After Such Kindness by Gaynor Arnold

‘She’s coming to life under my hands. . . She’s floating in the liquid, becoming more and more real.” So begins Arnold’s fictional re-telling of the friendship between Lewis Carroll and Alice Liddell.

John Jameson, author, photographer, artist, scholar and don at Christ Church, is enchanted by the charming, receptive and lovely Daisy, ten-year-old daughter of his friend Daniel Baxter, a disturbed vicar.

Daisy, who feels excluded by her parents, is delighted by her new friend. Jameson makes her laugh with his stories of ‘a talking cat, a crying baby, a cruel nursemaid, a not-so-dead, hundreds of beetles, scarlet flamingos and the dons playing croquet. His playfulness with words and language and lead her “along the golden pathways of the imagination”.

Jameson knows his delicious child-friendships are transitory; Daisy will grow away from him and he will have to make do with ‘new Daisies’. Years later, Daisy becomes the wife of a kindly vicar. Unable to consummate the marriage, she turns to her diaries and photographs; they uncover the dreadful truth behind her childhood friendship. Told by different narrators — Daisy, Jameson and her parents — this is a fine successor to Arnold’s previous Booker and Orange long-listed debut Girl in a Blue Dress, a fictionalised account of the marriage of Charles Dickens.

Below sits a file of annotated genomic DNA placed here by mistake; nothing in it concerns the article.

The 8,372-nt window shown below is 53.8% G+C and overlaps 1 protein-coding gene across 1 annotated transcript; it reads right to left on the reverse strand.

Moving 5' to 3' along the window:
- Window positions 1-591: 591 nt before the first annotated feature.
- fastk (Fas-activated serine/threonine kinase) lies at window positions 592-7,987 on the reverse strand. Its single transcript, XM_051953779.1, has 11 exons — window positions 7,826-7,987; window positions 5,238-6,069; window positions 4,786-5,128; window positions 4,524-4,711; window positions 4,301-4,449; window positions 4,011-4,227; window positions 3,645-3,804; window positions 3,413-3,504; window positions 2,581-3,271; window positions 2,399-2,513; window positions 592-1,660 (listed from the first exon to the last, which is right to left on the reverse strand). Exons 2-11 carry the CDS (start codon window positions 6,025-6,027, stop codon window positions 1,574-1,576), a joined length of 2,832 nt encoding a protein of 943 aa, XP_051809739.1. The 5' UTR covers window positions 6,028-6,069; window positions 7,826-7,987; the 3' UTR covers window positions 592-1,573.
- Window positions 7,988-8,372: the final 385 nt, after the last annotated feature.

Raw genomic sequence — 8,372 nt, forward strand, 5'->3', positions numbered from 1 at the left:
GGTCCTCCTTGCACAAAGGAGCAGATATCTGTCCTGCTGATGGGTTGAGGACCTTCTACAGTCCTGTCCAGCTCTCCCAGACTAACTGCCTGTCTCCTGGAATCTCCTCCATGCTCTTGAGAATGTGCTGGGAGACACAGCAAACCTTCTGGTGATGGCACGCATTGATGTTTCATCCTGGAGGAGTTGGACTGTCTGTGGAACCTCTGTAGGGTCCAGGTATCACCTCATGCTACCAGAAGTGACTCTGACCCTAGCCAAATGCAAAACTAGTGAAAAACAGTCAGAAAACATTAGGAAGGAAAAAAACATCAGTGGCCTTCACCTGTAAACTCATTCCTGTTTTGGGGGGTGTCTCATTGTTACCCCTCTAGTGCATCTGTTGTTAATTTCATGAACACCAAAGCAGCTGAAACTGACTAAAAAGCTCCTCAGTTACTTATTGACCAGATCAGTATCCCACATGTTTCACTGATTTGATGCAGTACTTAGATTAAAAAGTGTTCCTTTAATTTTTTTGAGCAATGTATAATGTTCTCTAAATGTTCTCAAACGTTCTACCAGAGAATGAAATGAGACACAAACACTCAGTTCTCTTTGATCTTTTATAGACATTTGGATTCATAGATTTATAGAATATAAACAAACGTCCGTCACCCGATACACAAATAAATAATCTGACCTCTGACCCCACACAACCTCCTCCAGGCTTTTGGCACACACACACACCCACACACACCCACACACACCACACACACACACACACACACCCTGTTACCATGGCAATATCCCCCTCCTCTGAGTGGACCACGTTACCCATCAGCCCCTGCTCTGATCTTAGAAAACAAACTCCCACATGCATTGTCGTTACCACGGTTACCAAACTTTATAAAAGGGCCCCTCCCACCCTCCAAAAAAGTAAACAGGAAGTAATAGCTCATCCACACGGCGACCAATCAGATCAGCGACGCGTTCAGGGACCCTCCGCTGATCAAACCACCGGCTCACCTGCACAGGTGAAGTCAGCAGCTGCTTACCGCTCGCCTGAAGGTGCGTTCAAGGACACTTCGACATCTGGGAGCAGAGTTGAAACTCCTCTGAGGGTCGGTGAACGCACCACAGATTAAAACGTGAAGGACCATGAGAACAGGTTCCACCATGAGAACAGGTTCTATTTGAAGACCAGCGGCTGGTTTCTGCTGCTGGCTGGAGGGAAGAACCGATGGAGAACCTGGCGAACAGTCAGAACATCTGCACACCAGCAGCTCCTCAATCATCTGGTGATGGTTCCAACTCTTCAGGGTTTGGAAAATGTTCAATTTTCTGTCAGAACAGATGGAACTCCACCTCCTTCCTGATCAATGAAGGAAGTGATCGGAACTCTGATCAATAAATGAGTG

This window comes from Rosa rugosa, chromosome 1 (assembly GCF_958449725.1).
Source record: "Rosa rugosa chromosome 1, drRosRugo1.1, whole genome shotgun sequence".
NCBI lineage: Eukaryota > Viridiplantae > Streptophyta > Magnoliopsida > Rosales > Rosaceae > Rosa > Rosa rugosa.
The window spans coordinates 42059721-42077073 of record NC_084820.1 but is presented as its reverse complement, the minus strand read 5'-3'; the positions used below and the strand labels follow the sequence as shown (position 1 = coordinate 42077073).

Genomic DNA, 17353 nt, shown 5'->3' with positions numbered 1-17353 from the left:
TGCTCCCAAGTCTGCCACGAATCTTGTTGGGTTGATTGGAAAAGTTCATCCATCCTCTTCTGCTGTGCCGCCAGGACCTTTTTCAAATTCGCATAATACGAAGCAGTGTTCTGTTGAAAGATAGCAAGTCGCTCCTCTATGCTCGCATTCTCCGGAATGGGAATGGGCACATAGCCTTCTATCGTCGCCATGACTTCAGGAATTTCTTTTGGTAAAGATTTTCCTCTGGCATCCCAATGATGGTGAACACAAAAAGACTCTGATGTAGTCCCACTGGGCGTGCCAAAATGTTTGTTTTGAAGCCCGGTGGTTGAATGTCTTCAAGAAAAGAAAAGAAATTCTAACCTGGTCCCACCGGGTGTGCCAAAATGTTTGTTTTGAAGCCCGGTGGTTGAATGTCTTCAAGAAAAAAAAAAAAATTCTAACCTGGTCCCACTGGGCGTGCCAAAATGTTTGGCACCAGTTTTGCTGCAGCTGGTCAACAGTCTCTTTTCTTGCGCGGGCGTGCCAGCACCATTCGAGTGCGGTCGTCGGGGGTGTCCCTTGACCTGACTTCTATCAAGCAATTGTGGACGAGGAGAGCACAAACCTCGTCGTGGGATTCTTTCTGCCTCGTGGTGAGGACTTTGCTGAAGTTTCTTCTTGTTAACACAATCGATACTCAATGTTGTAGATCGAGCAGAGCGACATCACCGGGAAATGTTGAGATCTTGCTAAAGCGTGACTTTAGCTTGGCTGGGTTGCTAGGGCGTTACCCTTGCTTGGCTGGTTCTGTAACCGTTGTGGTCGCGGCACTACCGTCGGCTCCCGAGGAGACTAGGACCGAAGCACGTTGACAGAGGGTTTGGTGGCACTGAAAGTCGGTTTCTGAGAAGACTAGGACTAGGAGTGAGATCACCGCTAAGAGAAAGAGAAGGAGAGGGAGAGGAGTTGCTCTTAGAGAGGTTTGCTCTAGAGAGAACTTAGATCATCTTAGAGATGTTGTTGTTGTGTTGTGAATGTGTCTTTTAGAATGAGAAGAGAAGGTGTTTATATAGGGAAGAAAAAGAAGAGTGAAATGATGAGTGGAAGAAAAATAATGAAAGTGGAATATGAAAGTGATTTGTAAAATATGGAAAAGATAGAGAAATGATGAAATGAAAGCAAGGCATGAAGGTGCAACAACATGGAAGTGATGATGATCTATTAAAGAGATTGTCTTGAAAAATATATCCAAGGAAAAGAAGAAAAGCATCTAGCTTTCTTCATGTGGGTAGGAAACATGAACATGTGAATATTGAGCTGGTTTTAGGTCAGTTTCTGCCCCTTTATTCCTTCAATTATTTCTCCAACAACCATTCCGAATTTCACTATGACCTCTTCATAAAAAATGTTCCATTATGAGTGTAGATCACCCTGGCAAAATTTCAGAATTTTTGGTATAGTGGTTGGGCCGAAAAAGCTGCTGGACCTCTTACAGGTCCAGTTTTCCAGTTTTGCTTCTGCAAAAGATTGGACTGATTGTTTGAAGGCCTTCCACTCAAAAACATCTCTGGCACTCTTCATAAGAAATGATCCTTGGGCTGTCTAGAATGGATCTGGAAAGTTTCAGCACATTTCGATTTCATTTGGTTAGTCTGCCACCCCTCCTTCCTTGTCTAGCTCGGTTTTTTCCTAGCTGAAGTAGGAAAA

Arnold’s latest novel is underpinned by her evocation of period, her sense of place, the changing nature of the relationships between men and women, the changes towards childhood and lost innocence, the upheavals within the Church of England and above all the disturbing and revolutionary ideas of Darwin and of Freud.